(3 min read; 822 words)
Jim Wallace shows how Clement, Ignatius, and Polycarp bear early 2nd Century witness to the 1st-century writings of the New Testament.
(4 min read; 904 words)
J. Warner Wallace shares a panel discussion with Gary Habermas.
(6 min read; 1,494 words)
(6 min read; 1,510 words)
[Editorial Note: After publishing this post, I learned that it duplicated a post I had previously published. Rather than delete one of them, I’ll just link them.]
In this post, Craig Keener looks at three different historical periods covered by the Bible – the times of Abraham, Israel’s Kings, and Jesus – and explains how our historical knowledge of each period differs. In providing this nuance, Keener helps us to see how unwarranted skepticism about the historical reliability of the Bible really is.
(16 min read; 3,897 words)
(4 min read; 896 words, footnotes included)
The referenced post was written Peter Saunders, CEO of Christian Medical Fellowship, a UK-based organization with 4,500 UK doctors and 1,000 medical students as members.
The earliest undisputed manuscript of a New Testament book is the John Rylands papyrus (p52) (pictured above), dated from 117 to 138. This fragment of John’s gospel survives from within a generation of composition. Since the book was composed in Asia Minor and this fragment was found in Egypt, some circulation time is demanded, surely placing composition of John within the first century. Whole books (Bodmer Papyri) are available from 200.
Most of the New Testament, including all the gospels, is available in the Chester Beatty Papyri manuscript from 150 years after the New Testament was finished (ca. 250).
No other book from the ancient world has as small a time gap between composition and earliest manuscript copies as the New Testament.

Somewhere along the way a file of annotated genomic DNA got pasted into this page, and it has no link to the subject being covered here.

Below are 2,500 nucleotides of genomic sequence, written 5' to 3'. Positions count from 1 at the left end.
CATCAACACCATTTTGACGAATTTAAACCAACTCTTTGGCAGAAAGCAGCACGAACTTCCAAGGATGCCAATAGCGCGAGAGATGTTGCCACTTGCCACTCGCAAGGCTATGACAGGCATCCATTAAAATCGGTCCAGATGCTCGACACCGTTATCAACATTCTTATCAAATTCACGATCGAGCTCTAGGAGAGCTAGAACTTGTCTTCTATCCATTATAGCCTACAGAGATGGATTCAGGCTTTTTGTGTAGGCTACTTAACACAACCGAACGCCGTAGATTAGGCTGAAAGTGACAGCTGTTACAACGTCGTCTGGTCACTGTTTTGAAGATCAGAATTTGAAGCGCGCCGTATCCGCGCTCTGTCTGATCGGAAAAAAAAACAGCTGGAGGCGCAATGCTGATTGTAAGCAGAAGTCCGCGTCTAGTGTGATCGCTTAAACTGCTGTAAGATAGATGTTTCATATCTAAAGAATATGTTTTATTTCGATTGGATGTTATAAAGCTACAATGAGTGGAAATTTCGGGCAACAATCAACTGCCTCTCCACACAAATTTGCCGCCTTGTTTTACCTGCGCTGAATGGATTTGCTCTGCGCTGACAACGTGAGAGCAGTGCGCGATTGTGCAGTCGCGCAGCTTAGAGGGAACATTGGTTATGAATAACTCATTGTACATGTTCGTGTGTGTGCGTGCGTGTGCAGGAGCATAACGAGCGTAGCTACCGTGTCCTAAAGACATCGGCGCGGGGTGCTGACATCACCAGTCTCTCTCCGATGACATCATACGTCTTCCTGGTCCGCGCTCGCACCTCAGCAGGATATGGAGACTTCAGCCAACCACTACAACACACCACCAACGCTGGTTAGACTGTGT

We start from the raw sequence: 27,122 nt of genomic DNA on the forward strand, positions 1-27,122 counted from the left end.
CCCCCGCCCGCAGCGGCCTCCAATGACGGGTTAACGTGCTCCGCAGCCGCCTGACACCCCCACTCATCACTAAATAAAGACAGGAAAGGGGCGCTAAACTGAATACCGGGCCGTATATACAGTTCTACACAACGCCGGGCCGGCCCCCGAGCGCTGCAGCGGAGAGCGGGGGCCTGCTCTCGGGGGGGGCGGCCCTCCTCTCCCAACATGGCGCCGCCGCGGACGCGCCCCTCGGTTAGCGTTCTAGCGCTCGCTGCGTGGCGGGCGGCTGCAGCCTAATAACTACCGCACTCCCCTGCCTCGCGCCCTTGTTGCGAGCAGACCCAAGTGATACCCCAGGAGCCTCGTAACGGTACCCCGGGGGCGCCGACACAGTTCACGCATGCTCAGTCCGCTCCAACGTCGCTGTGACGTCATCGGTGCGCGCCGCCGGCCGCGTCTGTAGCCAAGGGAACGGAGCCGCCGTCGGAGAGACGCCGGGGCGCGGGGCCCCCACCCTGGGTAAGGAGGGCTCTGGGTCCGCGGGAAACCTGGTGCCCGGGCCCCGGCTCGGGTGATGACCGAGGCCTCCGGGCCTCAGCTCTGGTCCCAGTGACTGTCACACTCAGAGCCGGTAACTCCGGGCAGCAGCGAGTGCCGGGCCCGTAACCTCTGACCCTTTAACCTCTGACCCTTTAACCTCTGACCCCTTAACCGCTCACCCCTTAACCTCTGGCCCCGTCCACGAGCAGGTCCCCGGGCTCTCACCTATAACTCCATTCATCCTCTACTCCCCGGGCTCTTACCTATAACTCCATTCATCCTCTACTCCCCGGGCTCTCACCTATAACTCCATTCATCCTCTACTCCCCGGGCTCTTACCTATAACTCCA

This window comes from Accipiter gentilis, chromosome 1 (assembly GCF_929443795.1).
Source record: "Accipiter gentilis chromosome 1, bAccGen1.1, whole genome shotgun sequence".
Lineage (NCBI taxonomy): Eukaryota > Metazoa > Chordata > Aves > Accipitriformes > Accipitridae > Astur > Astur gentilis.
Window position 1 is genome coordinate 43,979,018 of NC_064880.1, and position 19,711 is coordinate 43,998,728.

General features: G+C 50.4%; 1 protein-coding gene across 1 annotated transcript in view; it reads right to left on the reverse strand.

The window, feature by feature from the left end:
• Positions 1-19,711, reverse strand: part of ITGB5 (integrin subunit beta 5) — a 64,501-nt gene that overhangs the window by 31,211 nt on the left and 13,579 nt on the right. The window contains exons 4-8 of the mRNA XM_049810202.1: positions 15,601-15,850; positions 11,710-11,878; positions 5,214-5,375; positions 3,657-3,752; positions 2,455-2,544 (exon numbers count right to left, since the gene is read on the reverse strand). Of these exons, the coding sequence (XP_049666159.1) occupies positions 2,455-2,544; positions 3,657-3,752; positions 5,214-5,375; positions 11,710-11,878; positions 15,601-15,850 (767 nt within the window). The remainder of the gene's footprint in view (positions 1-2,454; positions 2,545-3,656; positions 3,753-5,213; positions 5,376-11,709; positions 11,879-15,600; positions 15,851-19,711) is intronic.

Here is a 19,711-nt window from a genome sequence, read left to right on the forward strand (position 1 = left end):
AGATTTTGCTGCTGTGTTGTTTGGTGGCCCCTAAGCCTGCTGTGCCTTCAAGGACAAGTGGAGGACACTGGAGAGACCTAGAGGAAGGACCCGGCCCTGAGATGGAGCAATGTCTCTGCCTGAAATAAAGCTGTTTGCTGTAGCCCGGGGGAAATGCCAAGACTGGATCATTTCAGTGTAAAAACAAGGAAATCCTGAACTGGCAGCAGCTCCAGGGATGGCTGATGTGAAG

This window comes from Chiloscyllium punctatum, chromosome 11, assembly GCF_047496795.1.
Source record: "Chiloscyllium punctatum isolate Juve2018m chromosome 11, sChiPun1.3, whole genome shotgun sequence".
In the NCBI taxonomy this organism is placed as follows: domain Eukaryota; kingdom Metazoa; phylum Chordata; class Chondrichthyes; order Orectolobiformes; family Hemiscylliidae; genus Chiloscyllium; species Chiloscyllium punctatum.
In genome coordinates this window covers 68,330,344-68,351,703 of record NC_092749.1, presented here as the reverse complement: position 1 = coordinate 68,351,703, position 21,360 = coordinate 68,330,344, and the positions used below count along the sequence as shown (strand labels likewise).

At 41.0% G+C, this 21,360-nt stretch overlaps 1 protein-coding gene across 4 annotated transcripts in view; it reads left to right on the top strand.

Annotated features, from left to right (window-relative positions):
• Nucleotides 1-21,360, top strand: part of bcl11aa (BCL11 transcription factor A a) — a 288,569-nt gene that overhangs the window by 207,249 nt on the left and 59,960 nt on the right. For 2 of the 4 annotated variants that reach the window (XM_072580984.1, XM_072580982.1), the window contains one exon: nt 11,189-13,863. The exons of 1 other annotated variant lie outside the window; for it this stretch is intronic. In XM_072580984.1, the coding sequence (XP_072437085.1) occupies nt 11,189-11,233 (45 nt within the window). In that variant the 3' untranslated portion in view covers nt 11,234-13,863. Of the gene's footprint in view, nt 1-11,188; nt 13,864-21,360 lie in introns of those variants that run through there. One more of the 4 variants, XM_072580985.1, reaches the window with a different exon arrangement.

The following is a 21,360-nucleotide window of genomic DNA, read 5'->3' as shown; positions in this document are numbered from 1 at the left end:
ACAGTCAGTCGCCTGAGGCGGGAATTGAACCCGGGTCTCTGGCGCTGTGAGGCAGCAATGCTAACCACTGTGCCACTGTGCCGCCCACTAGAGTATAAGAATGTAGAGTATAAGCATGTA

No book of the New Testament includes a date when it was written. Moreover, folks living in that age didn’t even count time the way we do (i.e. BC-AD). Nevertheless, all New Testament books are deemed to have been written in the 1st Century, or, at the latest, shortly thereafter.
(All the authors and books listed here can be found in Annotated Bibliography on New Testament Text and Canon.)
Goodspeed, Edgar J. The Formation of the New Testament. University of Chicago Press, 1926, 210 pages.
“The books of the New Testament were written by various hands, at various places in the Greek world, and at various times between 50 and 150 A.D.” (p.1)
Smith, James E. Which Books Belong in the Bible? Lulu, 2009, p. 322-324.
Smith provides dates for each book, beginning with James in 48 A.D. and ending with the writings of John in 90 A. D.
Robinson, John A. T. Redating the New Testament. SCM Press, 1976, 370 pages.
Robinson dates the writing of the books between 40 and 70 AD, based primarily on the fact that none of the books make reference to the destruction of Jerusalem and its temple as having occurred. He lists specific dates for each book on page 352.
ESTIMATED DATES FOR INDIVIDUAL BOOKS
[Editorial note: The information here is incomplete; I will be adding to it over time. Note also that some of the sources in the section above provide specific dates for each book which may or may not be provided below. ]
Luke – would have been written before Acts
Acts -63 (per Stanley Porter)
Michael J. Kruger (in his “The Canonization of the New Testament” lectures found in iTunes U) says that the 27 New Testament documents are the only extant Christian writings from the 1st Century, with the possible exception of 1 Clement (95? 98?).
F. F. Bruce reports in a footnote on page 15 of The New Testament Documents: Are They Reliable? that J. A. T. Robinson argues in Redating the New Testament (1976) that everything in the New Testament was written before 70 AD.
“As stated by Nelson Glueck, former president of the Jewish Theological Seminary in the Hebrew Union College in Cincinnati, and renowned Jewish archaeologist, ‘In my opinion, every book of the New Testament was written between the forties and eighties of the first century A.D.'” (Source: Is Our Copy of the Bible a Reliable Copy of the Original?)
Michael J. Kruger announces on his blog the availability of the paperback edition of this book ($45) for those who thought that the hardback edition ($175) was too expensive. I think there is a Kindle version for $99 as well.)
Kruger edited this book along with Charles E. Hill, professor of New Testament at Reformed Theological Seminary in Orlando, Florida.
The content of this post has been moved to and incorporated with Annotated Bibliography on New Testament Text and Canon.